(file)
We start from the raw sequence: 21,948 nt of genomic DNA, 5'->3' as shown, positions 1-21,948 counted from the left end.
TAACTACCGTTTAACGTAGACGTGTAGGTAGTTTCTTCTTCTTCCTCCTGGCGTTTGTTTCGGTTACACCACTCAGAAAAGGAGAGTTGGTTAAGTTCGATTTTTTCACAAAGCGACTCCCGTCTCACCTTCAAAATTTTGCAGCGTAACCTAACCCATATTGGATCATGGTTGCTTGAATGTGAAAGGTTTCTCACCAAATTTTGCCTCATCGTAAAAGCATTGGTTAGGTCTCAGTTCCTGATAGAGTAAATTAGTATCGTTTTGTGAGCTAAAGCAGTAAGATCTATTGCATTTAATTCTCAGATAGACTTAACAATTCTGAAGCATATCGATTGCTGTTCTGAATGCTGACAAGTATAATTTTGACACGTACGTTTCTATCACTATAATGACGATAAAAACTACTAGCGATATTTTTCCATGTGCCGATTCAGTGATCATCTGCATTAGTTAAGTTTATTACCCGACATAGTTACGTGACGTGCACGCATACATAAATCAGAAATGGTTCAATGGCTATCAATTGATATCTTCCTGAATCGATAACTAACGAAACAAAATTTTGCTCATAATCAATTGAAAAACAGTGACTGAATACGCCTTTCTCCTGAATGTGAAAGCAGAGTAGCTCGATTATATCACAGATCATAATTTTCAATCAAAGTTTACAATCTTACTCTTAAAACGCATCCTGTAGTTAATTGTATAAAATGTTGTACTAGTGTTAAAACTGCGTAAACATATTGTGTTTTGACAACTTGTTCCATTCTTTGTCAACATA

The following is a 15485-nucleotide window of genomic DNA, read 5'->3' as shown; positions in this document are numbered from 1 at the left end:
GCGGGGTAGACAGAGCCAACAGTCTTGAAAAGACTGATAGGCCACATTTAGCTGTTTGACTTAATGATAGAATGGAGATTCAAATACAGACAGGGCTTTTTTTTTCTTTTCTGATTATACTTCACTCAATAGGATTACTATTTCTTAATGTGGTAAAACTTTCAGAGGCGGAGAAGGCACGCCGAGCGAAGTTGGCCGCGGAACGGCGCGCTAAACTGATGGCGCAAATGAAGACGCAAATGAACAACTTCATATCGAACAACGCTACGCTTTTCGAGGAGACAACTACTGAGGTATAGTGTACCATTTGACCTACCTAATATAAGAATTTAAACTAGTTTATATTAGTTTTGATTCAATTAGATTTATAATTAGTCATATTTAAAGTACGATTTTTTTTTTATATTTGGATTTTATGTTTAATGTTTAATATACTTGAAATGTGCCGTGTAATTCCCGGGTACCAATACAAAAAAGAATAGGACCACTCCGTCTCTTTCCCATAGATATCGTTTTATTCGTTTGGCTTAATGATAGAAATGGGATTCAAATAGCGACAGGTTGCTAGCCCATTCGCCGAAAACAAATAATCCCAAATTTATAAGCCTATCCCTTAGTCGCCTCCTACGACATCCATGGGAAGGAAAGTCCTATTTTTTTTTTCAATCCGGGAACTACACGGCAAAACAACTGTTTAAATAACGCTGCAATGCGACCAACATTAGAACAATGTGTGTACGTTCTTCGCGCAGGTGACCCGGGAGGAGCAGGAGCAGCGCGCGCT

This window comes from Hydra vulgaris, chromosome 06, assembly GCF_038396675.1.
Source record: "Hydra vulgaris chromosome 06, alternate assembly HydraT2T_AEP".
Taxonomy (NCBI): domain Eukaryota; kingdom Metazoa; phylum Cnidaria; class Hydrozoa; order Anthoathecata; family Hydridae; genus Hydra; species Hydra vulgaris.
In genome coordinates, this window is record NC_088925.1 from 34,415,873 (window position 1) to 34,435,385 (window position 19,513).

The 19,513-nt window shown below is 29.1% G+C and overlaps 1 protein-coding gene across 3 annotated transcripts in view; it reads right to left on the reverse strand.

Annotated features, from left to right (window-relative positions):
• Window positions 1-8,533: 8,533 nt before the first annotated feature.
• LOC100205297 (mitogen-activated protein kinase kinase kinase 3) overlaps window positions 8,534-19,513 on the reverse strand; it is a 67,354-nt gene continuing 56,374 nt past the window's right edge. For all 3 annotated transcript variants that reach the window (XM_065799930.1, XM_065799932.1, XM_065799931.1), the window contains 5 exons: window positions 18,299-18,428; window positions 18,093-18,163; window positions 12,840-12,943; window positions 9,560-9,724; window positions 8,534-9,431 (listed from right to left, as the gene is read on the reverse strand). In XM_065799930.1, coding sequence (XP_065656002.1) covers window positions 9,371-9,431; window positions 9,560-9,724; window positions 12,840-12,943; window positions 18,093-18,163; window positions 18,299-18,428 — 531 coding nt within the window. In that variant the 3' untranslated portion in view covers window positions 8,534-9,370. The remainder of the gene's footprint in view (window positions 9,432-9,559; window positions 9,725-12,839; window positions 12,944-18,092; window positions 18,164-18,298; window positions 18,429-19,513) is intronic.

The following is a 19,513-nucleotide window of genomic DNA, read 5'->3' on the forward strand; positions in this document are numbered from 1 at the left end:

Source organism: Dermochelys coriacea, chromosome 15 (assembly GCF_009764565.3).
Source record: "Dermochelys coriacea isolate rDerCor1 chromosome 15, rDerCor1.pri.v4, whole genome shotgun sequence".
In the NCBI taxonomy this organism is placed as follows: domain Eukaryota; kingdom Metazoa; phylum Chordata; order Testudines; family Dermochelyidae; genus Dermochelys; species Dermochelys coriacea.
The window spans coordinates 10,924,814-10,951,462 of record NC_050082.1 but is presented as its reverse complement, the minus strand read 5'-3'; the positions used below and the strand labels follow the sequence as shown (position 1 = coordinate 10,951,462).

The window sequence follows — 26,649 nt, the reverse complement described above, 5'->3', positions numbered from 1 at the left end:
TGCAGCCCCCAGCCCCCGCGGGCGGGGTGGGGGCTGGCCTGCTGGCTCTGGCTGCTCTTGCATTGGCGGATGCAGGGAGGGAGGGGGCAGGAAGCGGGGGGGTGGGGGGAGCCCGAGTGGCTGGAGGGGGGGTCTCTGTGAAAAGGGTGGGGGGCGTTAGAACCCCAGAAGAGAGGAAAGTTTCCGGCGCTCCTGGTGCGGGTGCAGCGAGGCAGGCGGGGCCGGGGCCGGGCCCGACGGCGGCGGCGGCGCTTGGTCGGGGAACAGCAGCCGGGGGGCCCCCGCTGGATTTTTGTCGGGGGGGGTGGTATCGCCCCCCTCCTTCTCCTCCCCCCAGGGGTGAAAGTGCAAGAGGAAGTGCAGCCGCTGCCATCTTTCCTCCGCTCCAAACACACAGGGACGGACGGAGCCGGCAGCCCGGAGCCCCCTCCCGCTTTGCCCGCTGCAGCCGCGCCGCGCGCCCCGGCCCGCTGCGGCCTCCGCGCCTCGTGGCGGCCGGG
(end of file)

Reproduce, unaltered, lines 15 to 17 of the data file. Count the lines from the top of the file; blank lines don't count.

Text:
Source record: "Dermochelys coriacea isolate rDerCor1 chromosome 15, rDerCor1.pri.v4, whole genome shotgun sequence".
In the NCBI taxonomy this organism is placed as follows: domain Eukaryota; kingdom Metazoa; phylum Chordata; order Testudines; family Dermochelyidae; genus Dermochelys; species Dermochelys coriacea.
The window spans coordinates 10,924,814-10,951,462 of record NC_050082.1 but is presented as its reverse complement, the minus strand read 5'-3'; the positions used below and the strand labels follow the sequence as shown (position 1 = coordinate 10,951,462).